It does get harder though - by rights if a 20 something is getting a kicking of lots of 40 and 50 year old blokes they need train harder or wonder if they weren't cut out for it. Of course talent permanent but age does water it down a bit.

    To On-Yer-BIke - if you are racing have you thought about LVRC races ? Nothing wrong with having a go at BC too but crit/circuit races tend to be fast and furious with lots of sprinting out of corners which I think typically lends itself more to younger riders.

    it's a hard life if you don't weaken.
  • HeadhuunterHeadhuunter Posts: 6,494
    If you're 56 and fairly new to cycling it might be harder to build the power and strength necessary to keep up on long, fast rides. What I'm trying to say is that it's probably easier for a 56 year old cyclist who has been cycling hard and fast since s/he was in his or her 20s or 30s to maintain strength than it is for a new to cycling 56 year old to build a strong fitness base from nothing.
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  • jgsijgsi Posts: 5,038
    If you're 56 and fairly new to cycling it might be harder to build the power and strength necessary to keep up on long, fast rides. What I'm trying to say is that it's probably easier for a 56 year old cyclist who has been cycling hard and fast since s/he was in his or her 20s or 30s to maintain strength than it is for a new to cycling 56 year old to build a strong fitness base from nothing.

    To the OP, thats about as true as its going to get ...
    My club has many who have been pro riders in their yoofs... it's about 79 and 3/4s when they start to need to a 34/21 instead of a 53/19 going upwards.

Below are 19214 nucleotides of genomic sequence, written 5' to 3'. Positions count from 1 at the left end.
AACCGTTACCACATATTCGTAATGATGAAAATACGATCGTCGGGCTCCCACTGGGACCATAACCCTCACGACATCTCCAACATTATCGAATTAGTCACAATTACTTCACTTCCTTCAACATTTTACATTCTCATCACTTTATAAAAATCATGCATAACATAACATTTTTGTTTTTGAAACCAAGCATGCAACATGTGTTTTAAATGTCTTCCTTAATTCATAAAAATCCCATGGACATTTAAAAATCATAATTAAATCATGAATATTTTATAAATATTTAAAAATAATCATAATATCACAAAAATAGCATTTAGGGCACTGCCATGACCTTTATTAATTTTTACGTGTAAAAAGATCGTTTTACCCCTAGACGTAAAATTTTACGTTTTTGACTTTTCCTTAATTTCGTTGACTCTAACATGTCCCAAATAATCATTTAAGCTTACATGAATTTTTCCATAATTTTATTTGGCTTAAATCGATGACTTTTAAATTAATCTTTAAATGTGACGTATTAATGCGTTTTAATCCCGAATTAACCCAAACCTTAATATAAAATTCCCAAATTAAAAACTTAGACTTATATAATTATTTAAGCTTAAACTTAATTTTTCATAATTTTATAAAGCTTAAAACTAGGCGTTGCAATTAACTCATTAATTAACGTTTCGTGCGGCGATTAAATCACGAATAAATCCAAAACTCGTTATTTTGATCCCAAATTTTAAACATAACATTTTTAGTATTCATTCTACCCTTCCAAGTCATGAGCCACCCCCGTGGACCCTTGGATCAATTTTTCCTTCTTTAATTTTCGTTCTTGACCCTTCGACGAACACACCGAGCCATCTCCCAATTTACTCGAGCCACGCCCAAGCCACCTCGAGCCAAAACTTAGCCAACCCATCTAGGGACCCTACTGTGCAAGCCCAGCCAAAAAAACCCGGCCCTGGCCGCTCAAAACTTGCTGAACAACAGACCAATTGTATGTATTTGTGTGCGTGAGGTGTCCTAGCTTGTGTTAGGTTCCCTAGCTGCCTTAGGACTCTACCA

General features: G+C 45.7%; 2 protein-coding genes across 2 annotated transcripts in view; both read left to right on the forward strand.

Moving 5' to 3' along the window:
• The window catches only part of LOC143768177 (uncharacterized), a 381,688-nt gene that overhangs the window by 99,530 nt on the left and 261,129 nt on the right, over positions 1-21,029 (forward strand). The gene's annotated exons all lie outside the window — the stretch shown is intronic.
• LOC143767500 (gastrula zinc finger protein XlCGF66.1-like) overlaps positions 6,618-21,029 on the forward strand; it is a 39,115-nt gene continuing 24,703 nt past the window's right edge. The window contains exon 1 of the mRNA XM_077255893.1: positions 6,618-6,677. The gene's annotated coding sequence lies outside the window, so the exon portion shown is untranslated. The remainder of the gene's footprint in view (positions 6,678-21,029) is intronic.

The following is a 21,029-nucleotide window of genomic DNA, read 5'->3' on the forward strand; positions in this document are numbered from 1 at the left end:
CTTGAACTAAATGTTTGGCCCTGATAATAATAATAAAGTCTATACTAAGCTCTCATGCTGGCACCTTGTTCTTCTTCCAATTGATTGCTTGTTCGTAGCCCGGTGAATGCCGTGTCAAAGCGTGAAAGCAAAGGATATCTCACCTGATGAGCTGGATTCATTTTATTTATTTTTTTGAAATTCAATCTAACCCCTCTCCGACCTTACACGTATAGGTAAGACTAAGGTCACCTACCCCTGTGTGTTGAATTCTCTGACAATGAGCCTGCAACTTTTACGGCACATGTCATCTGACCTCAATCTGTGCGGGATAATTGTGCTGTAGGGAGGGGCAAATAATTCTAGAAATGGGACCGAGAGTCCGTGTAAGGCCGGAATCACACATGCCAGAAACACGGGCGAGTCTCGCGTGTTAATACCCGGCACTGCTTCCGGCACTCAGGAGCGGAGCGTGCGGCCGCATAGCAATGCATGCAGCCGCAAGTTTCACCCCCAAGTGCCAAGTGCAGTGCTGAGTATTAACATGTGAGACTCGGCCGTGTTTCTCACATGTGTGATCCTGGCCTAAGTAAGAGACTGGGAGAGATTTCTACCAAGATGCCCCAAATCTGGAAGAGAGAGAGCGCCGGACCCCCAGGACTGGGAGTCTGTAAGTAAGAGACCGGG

mind you, dont get depressed about it.... :wink: get to ride harder and LOTS more of it... after all you must be retired by now
  • PepPep Posts: 501
    If you've been cycling for 3yr you can still improve a lot.
    But you won't peak where you would have peaked if you started earlier.
    I think it's true what we say in running that you peak 10yr after starting, perhaps a bit sooner if you start later in life.
  • an ex club mate at 73 managed to do a couple of sub hour 25 TT times, faster than me at the time by nearly 2 minutes. He is not the only S Wales DC vet to compete in the vets standard prizes at open events.

    There are plenty of 50 somethings riding the vets session at newport, and competing in the LVRC events. If you think 56 is past it, then try the aforementioned vets session at the track :wink:
  • I'd say that the main thing is to stay injury free, no reason why you shouldn't continue to improve for at least another 10 years if you eat properly, train properly and most importantly, want to....
  • mz__jomz__jo Posts: 398
    I am just coming up 54 and have been asking myself much the same questions, not about what I can do but more about how much I can recover from what I've already lost so all your replies are very reassuring. One thing is certain though; past 50 you do need to be more careful about managing your rest. I have hit the stage where muscle power is going down, I know this from work, and it appears that I am not unusual, but that won't apply to everybody.
    I am in a club of tourists where the vast majority are well over 60. The ones that ride regularly can go indecently quick when they want to and for a long time. It seems that the golden rule is to ride as regularly and as frequently as you can.
    Cheers Jo
  • Ron StuartRon Stuart Posts: 1,242
    an ex club mate at 73 managed to do a couple of sub hour 25 TT times, faster than me at the time by nearly 2 minutes. He is not the only S Wales DC vet to compete in the vets standard prizes at open events.

    There are plenty of 50 somethings riding the vets session at newport, and competing in the LVRC events. If you think 56 is past it, then try the aforementioned vets session at the track :wink:


    Did you actually click on this link?..... http://www.vtta.org.uk/newsite/php/Records.php
    :wink: Denis probably knows your club mate.
  • Just had a look at that VTTA link and the records section:


    Distance: 10 miles
    Age: 91
    Name: J Brownhill
    2003
    29.43 (!) I think that's amazing at 91!

    http://www.vtta.org.uk/newsite/php/vtta ... &road=road